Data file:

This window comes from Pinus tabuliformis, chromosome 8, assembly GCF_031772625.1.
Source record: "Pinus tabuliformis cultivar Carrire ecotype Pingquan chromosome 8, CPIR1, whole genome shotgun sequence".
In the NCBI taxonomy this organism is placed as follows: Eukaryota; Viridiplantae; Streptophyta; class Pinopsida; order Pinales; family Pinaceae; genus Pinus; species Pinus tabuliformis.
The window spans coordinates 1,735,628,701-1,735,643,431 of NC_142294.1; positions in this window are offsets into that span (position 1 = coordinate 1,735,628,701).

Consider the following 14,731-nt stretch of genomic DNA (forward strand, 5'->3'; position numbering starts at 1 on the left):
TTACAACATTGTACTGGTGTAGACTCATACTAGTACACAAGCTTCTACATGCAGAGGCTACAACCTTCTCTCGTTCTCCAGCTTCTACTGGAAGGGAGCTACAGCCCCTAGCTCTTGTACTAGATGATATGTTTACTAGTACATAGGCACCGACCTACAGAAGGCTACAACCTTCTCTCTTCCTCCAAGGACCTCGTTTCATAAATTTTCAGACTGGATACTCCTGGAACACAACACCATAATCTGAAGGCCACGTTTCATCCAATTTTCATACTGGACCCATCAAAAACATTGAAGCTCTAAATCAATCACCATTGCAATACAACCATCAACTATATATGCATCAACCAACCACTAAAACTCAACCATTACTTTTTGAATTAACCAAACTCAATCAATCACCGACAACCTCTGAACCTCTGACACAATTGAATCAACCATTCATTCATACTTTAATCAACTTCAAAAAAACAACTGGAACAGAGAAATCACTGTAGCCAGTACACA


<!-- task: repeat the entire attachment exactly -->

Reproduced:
This window comes from Pinus tabuliformis, chromosome 8, assembly GCF_031772625.1.
Source record: "Pinus tabuliformis cultivar Carrire ecotype Pingquan chromosome 8, CPIR1, whole genome shotgun sequence".
In the NCBI taxonomy this organism is placed as follows: Eukaryota; Viridiplantae; Streptophyta; class Pinopsida; order Pinales; family Pinaceae; genus Pinus; species Pinus tabuliformis.
The window spans coordinates 1,735,628,701-1,735,643,431 of NC_142294.1; positions in this window are offsets into that span (position 1 = coordinate 1,735,628,701).

Consider the following 14,731-nt stretch of genomic DNA (forward strand, 5'->3'; position numbering starts at 1 on the left):
TTACAACATTGTACTGGTGTAGACTCATACTAGTACACAAGCTTCTACATGCAGAGGCTACAACCTTCTCTCGTTCTCCAGCTTCTACTGGAAGGGAGCTACAGCCCCTAGCTCTTGTACTAGATGATATGTTTACTAGTACATAGGCACCGACCTACAGAAGGCTACAACCTTCTCTCTTCCTCCAAGGACCTCGTTTCATAAATTTTCAGACTGGATACTCCTGGAACACAACACCATAATCTGAAGGCCACGTTTCATCCAATTTTCATACTGGACCCATCAAAAACATTGAAGCTCTAAATCAATCACCATTGCAATACAACCATCAACTATATATGCATCAACCAACCACTAAAACTCAACCATTACTTTTTGAATTAACCAAACTCAATCAATCACCGACAACCTCTGAACCTCTGACACAATTGAATCAACCATTCATTCATACTTTAATCAACTTCAAAAAAACAACTGGAACAGAGAAATCACTGTAGCCAGTACACA